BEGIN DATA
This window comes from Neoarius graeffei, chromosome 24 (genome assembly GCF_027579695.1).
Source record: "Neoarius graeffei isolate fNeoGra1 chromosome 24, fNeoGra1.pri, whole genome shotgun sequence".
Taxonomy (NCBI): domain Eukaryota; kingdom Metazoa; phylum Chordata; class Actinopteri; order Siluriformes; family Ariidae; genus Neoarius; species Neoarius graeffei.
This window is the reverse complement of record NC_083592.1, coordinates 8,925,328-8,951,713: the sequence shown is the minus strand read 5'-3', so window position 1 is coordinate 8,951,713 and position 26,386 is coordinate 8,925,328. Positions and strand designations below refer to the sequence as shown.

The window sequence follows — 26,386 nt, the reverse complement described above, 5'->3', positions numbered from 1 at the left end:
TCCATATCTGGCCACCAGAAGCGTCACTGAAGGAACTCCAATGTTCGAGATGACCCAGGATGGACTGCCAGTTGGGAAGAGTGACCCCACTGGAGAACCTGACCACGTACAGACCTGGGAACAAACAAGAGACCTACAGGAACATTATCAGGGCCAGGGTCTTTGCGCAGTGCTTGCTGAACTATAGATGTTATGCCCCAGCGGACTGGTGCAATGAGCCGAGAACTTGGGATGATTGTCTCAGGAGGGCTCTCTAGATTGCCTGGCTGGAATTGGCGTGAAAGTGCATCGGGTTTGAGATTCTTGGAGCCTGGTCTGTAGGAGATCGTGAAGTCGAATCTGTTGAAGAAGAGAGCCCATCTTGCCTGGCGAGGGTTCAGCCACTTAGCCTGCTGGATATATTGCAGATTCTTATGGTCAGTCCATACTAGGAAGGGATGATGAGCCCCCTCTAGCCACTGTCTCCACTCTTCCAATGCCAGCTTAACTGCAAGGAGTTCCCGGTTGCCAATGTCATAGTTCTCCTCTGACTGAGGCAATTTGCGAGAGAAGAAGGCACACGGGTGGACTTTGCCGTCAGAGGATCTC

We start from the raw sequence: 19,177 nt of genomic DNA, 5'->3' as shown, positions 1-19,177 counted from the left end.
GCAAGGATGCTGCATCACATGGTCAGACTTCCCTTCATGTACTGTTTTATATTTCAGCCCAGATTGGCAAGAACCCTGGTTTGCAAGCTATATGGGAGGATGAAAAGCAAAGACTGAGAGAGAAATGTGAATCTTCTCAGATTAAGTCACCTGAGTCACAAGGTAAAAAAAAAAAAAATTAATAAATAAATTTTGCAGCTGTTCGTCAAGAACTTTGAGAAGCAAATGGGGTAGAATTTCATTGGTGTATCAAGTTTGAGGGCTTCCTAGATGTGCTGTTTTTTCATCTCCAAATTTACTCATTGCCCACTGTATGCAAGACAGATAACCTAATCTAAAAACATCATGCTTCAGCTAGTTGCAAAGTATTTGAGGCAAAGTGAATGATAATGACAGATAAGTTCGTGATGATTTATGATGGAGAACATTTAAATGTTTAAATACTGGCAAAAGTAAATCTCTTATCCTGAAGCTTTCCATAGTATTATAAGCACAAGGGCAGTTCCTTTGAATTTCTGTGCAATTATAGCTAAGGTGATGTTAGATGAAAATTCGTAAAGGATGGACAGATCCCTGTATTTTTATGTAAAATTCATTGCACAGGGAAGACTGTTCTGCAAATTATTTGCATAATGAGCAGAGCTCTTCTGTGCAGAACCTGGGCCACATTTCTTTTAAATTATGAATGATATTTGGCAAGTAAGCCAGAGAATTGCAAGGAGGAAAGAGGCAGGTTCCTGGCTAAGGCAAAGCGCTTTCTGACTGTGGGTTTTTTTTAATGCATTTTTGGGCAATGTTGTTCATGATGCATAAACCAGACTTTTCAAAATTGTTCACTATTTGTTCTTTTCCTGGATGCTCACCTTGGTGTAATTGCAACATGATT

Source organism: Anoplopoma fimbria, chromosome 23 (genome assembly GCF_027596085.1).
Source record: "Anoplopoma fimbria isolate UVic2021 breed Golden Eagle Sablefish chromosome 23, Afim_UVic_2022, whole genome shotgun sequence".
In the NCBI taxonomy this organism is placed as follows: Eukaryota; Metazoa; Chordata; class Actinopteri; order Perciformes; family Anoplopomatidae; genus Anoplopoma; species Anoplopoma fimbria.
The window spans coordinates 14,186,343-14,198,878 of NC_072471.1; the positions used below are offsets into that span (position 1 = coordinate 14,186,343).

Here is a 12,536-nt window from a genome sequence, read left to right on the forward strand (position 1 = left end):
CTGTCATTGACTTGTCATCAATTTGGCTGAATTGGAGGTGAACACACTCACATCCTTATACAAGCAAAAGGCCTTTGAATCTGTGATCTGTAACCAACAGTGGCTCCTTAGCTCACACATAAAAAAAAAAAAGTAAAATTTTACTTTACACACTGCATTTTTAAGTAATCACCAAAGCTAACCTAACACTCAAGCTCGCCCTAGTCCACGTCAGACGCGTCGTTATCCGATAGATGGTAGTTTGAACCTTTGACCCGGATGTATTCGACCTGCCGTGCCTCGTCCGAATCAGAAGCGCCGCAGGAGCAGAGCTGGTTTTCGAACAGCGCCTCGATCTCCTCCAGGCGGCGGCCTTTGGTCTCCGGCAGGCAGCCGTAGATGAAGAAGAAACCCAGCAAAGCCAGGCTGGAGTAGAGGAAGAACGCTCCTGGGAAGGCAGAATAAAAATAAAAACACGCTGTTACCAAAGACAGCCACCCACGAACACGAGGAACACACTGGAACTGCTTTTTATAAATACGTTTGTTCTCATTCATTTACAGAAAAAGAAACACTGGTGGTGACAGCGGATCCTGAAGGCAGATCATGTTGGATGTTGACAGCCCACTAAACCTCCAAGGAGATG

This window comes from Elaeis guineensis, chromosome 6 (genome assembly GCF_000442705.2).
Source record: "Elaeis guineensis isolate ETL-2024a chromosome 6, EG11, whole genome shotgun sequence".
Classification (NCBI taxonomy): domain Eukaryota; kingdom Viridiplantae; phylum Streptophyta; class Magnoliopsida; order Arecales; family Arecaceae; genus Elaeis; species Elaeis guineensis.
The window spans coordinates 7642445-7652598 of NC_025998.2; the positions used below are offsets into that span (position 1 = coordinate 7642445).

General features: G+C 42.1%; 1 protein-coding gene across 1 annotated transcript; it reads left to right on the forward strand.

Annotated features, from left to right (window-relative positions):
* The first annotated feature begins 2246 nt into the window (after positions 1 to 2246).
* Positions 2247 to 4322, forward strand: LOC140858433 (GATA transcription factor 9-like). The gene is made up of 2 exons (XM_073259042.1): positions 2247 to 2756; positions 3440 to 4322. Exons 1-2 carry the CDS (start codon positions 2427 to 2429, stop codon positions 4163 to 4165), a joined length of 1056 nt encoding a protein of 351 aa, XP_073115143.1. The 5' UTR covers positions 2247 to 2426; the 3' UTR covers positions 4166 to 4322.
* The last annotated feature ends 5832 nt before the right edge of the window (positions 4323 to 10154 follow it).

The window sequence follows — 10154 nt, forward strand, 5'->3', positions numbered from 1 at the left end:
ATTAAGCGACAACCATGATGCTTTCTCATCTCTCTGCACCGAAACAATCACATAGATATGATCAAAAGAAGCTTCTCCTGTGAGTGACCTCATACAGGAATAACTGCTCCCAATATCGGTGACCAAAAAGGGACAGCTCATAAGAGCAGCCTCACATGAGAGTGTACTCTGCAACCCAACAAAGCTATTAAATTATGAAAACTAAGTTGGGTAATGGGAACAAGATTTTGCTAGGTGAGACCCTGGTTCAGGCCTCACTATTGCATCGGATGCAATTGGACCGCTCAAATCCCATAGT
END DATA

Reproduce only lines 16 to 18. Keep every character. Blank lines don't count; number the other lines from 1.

Source record: "Elaeis guineensis isolate ETL-2024a chromosome 6, EG11, whole genome shotgun sequence".
Classification (NCBI taxonomy): domain Eukaryota; kingdom Viridiplantae; phylum Streptophyta; class Magnoliopsida; order Arecales; family Arecaceae; genus Elaeis; species Elaeis guineensis.
The window spans coordinates 7642445-7652598 of NC_025998.2; the positions used below are offsets into that span (position 1 = coordinate 7642445).